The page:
What Causes Depression?

Taming the Black Dog, A Practical Manual for Sufferers by Patrick Ellverton

Depression, do you know what causes your depression, when it is at its worse, or what helps? According to the book Taming the Black Dog, we need to consciously be aware of our present circumstances and lifestyle and how this is interacting with our depression.

This entails doing a little research to understand the nature and habits of your own depression. To start with you need to have a journal that you can write in every day to record your depression when you start experiencing it. This can look like the following:

Monday 20th April

6 am - woke up and felt depressed. Negative thoughts of having to get up and go to work.

7 am - went for a walk and felt a little better

11 am - had a meeting and felt inadequate around my peers

12 pm - went to lunch and had junk food

2 pm - felt that terrible slump and started to feel really sluggish and depressed.

6 pm - came home and had a glass of wine and felt a little better.

9 pm - fell asleep on the couch and woke up feeling a little depressed and dragged myself to bed.


So what should be recorded? Your alcohol intake. Keep an accurate account of what you drink, how much you drink, when you drink and why you drink. Food: are you eating three meals a day, missing meals, snacking or eating for comfort? Leisure time: what are you doing in your leisure time, who are you spending it with and how do you feel before and after doing it? Your metabolic clock: such as how much sleep you need, when is the best time for you to go to bed and wake up, when are you more productive; the morning or evening?

What do you do with the information? As you review your week you will start to see patterns such as how you feel after spending time with certain people and engaging in leisure time activities, and how you feel after eating, and drinking. Is there a certain day of the week that you feel more depressed than others? I remember Sunday being a tough day for me, resulting in feelings of emptiness and loneliness. Once you find a pattern you can slowly make changes.

So we feel depressed, but how do we manage our lives when everything feels so overwhelming? The book, Taming the Black Dog suggests that we plan each day and week to create a happy and more fulfilling life, keeping our depression at bay.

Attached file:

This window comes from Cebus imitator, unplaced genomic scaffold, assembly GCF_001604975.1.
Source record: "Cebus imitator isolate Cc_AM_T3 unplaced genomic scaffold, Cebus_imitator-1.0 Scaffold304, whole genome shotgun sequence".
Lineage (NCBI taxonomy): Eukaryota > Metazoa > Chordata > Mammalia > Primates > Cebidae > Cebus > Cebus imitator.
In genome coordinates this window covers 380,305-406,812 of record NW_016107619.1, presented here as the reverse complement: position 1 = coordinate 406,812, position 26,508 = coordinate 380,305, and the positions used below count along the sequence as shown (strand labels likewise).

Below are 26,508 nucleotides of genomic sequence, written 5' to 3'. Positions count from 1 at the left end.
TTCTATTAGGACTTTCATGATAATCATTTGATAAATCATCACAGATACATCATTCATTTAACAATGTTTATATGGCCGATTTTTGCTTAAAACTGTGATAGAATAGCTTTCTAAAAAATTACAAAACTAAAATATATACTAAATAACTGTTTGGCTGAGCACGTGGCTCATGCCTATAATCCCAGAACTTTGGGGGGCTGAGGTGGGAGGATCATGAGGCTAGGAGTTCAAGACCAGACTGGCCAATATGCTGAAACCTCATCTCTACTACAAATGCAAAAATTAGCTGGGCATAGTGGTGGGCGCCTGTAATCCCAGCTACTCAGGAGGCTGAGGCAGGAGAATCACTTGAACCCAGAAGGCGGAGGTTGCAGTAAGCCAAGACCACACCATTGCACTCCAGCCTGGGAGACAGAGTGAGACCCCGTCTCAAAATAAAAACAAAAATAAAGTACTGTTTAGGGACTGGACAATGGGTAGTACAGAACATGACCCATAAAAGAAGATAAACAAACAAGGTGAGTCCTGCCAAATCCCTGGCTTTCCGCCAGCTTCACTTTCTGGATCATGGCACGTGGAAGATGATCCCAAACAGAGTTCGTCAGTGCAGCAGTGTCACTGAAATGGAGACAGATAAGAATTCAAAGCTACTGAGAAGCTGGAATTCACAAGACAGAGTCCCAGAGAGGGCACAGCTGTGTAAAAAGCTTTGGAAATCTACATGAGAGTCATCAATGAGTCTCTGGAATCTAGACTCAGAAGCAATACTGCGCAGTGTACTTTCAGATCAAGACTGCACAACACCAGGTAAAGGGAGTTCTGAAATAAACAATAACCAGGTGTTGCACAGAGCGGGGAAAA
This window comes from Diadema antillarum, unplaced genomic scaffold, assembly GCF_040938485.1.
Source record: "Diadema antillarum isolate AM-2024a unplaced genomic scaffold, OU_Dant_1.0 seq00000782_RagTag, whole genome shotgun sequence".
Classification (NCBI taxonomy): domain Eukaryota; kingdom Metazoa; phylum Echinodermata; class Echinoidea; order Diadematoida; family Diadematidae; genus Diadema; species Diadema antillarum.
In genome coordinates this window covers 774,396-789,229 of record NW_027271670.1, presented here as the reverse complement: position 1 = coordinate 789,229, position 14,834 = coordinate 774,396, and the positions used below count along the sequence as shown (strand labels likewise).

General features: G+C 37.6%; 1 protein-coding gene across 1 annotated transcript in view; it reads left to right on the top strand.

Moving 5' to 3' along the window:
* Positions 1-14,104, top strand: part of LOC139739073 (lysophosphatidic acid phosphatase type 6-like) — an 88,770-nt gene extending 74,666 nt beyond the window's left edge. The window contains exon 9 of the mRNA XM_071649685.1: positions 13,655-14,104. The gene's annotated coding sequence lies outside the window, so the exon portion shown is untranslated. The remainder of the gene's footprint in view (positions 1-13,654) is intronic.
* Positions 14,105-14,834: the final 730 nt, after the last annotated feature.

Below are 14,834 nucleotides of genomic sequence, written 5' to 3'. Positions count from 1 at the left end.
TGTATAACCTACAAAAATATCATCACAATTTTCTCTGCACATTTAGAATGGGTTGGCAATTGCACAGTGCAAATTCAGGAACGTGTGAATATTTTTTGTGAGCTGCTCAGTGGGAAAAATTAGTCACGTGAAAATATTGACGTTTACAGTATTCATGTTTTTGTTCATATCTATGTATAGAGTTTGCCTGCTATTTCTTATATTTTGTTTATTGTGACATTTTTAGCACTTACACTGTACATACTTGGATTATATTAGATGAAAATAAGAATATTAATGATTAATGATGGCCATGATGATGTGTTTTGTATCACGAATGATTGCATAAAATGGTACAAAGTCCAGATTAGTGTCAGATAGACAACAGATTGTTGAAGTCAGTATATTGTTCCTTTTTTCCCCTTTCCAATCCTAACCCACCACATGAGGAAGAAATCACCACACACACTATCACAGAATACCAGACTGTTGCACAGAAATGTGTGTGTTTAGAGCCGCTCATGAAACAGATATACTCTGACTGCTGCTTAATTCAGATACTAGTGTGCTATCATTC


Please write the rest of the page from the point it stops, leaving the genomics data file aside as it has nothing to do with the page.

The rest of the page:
There are three aspects to effective planning such as making a list of everything that needs to be attended to and prioritizing each item such as being attended to immediately, to be done in the morning or afternoon. Then allocate a time for each item, such as 15 minutes for three phone calls. This way if there is something that you do not want to do you can allocate a day and time for it and just get it done.

Effective planning is not only about writing down the things that must be done, but must also include your personal commitments such as exercise. For example, 40 minutes of walking each morning, quiet time by myself or with a friend for 30 minutes, positive affirmation habits for five minutes every morning and evening and once a week going out in nature. The reason this is important to schedule is to ensure that you will do it. Scheduling your personal commitments is going to help you get out of the hole of your own depression.

Taming the Black Dog also suggests that you plan the night before for the next day because you will be more relaxed after having experienced the pressures of the day. You are then allowing your brain to wander and for you to realize what you want to accomplish the next day. Writing down your thoughts on paper helps with anxiety and allows for better sleep.